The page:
Over the next few weeks I’ll be posting about some of the most important financial concerns of being a parent. I’ll start with one of the simplest (and maybe even the cheapest) to organise: your will.
It’s amazing how few people have a will – some statistics I’ve read say that less than half of parents have a will. I have to admit that I only arranged ours recently, 2 years after the birth of our first!
The most basic definition of a will is a written document which sets out what you want to happen to your possession when you die. It also covers what you want to happen to any dependants, i.e. your children.
I think most people avoid making a will because it’s tough to think about your death in such a cold and practical way. Selecting a guardian who will look after the children if you’re gone can be one of the hardest decisions to make. Of course no one can look after your kids like you can but what if you had to choose? In our house this led to a lot of debate!
Why make a will?
1. To protect your kids and your partner
If you and your partner have children under 18, and both of you die without a will, the court will decide who raises your children. The state courts and social services department usually choose the closest living relative, who may not be the person you would have chosen. There’s no guarantee who they will choose – it may even be a non-relative, someone the children don’t know!
2. To ensure your possessions are passed on the way you want – if you don’t have a will, the law can decide what happens!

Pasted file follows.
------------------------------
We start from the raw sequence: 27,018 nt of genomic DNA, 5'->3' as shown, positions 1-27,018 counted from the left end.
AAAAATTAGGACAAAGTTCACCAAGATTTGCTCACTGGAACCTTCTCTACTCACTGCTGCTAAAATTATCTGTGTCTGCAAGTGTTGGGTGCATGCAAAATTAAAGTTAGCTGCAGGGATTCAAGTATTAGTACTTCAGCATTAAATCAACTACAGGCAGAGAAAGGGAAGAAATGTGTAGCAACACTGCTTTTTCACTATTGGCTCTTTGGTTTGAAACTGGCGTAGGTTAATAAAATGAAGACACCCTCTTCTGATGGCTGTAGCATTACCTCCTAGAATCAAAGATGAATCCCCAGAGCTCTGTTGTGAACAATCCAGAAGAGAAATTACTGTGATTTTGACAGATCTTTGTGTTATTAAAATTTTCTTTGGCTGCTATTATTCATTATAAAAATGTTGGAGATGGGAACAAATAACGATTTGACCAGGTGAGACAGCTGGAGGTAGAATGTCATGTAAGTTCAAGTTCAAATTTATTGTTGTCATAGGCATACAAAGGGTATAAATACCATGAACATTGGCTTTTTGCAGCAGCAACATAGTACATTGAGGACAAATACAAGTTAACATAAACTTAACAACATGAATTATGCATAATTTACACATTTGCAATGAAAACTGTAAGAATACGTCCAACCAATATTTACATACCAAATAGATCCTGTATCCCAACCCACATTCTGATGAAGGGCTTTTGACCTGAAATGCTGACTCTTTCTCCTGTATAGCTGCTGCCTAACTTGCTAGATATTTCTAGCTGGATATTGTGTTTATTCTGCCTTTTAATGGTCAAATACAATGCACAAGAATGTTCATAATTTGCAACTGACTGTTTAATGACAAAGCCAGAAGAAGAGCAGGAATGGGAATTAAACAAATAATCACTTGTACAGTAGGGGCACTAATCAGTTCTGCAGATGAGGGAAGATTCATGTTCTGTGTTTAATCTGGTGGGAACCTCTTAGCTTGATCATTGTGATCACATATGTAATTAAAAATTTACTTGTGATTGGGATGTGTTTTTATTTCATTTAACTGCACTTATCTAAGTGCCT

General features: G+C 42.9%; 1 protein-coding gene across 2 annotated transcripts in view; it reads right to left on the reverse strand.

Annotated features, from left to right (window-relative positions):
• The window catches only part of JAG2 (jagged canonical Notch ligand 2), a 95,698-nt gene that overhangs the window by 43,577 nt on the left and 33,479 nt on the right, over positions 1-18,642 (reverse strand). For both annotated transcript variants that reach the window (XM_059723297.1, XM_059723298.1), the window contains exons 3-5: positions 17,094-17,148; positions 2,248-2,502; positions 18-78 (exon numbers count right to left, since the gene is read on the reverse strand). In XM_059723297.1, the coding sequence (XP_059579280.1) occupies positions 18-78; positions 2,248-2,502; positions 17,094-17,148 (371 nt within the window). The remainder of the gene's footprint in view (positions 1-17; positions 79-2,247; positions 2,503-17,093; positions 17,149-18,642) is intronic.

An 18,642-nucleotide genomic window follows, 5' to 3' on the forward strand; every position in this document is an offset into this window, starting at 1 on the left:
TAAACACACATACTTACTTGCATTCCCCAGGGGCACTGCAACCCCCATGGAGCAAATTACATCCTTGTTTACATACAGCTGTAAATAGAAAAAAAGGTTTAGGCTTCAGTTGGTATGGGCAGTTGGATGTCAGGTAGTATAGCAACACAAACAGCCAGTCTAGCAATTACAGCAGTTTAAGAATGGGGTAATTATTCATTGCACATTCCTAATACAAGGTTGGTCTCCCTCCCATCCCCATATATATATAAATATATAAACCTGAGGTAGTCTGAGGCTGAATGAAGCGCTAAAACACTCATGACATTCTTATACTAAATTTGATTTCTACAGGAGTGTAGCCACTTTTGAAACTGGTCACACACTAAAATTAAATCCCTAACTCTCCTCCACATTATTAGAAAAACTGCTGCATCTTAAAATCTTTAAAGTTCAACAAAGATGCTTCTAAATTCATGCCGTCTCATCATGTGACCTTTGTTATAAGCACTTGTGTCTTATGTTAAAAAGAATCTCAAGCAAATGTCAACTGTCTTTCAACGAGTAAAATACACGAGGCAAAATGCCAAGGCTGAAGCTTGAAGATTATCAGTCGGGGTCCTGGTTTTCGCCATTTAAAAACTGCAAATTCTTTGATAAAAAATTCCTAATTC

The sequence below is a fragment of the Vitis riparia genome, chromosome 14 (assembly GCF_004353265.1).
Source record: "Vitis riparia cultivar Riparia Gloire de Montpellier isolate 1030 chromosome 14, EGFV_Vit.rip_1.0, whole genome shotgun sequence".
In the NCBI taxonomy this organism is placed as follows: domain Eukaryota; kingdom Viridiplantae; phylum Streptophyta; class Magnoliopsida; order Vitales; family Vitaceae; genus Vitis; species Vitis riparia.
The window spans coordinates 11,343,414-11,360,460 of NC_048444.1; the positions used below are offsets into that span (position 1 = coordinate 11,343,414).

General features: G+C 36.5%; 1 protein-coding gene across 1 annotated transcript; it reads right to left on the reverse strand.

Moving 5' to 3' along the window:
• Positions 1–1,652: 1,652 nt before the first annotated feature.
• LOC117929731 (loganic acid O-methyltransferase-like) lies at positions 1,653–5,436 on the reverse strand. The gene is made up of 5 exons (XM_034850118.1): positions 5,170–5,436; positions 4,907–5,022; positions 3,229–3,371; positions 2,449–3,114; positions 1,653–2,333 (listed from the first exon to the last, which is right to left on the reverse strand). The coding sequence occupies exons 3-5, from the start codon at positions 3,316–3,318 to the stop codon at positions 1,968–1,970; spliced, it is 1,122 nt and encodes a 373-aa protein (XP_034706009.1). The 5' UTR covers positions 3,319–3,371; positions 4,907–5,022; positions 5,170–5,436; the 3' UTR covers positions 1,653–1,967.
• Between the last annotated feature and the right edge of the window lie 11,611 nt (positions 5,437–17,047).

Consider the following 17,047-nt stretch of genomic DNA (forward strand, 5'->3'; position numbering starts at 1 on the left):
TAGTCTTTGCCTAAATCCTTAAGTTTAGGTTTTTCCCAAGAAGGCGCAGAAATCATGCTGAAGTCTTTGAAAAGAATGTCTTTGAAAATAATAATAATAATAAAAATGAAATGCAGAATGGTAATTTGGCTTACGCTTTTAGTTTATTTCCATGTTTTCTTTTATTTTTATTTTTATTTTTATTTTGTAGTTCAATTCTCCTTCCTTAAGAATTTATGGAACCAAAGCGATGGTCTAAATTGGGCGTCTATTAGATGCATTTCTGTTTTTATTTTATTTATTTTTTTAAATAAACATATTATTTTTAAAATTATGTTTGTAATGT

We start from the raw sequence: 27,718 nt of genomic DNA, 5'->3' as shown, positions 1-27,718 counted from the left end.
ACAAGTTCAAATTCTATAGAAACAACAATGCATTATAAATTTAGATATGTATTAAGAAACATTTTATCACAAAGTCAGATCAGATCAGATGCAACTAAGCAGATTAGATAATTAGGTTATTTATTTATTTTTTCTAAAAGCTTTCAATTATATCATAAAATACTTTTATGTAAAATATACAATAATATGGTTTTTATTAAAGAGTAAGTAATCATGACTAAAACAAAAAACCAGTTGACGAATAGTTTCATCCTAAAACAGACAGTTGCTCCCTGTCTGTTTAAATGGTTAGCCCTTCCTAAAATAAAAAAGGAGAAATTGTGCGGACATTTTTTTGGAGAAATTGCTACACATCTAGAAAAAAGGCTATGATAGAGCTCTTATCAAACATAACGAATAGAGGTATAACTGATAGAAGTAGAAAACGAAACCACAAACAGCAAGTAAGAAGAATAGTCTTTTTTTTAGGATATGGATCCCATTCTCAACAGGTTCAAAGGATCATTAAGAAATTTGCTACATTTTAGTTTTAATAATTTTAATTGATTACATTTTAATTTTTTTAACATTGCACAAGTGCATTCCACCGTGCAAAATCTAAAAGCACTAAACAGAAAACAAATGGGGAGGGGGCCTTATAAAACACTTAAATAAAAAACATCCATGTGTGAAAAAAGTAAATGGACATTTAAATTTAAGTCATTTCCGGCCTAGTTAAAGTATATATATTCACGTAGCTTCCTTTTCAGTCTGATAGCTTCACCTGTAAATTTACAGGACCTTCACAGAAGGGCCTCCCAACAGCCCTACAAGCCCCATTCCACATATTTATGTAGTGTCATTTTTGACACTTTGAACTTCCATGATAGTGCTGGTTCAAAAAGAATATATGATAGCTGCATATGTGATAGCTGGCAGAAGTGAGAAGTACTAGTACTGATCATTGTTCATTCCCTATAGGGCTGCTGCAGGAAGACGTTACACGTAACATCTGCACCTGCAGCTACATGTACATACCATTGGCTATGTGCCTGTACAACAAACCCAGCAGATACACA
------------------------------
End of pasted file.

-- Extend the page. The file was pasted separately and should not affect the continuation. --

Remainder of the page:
The law has fairly rigid instructions on what happens your possessions – don’t assume that everything will pass to your spouse. This is particularly true if you aren’t married – the court mightn’t recognise their claim to an inheritance no matter how long you are together. The best way to ensure your children and partner are looked after the way you want is to write it out in a will!
3. To prevent conflict in your family.
Without your specific instructions, decisions about what happens with your assets or your possessions can lead to great conflict within your family. I’ve seen cases where siblings have fallen out and not spoken in over 30 years because when their parents died there was no will! Deciding what to do with the family home is always a flash point for conflict as there can be huge emotional attachment to the places we grow up.
4. You’re worth more than you think!
Ok so house prices have fallen, pensions are down and we’re all less well off than a few years ago but when you sit down and write it all out, you may be leaving more than you think!
If you have a mortgage, you most likely have life assurance which will clear it if you die – even if the value is down, the property is still probably worth a significant amount. A lot of people bought investment properties over the last 10 years, how much is this worth? Have you any other life assurance which will pay out? What about pensions or savings accounts? Family heirlooms and jewellery? Try writing a list and you’ll see it adds up quite quickly. You might need to talk to a tax advisor as inheritance tax can have a big effect on your estate. I’ve come across plenty of cases where people have been forced to take out a new mortgage to clear a tax bill!
There’s plenty of information available on Wills and how to make one – the Citizens Information site has a very clear guide. You’ll need to talk to your solicitor to make sure your will is done in the best way for your personal circumstances and ensure everything is in order.
So what’s stopping you? I urge you to make a will if not today, try this week or this month – your family will thank you for it!
Money Mark can be contacted directly on email@example.com if you have any questions about the above post or any other personal finance issues. Mark Hopkins is a Qualified Financial Adviser and his company Mortgage Pension Investment Services (www.mpis.ie) is regulated by the Financial Regulator.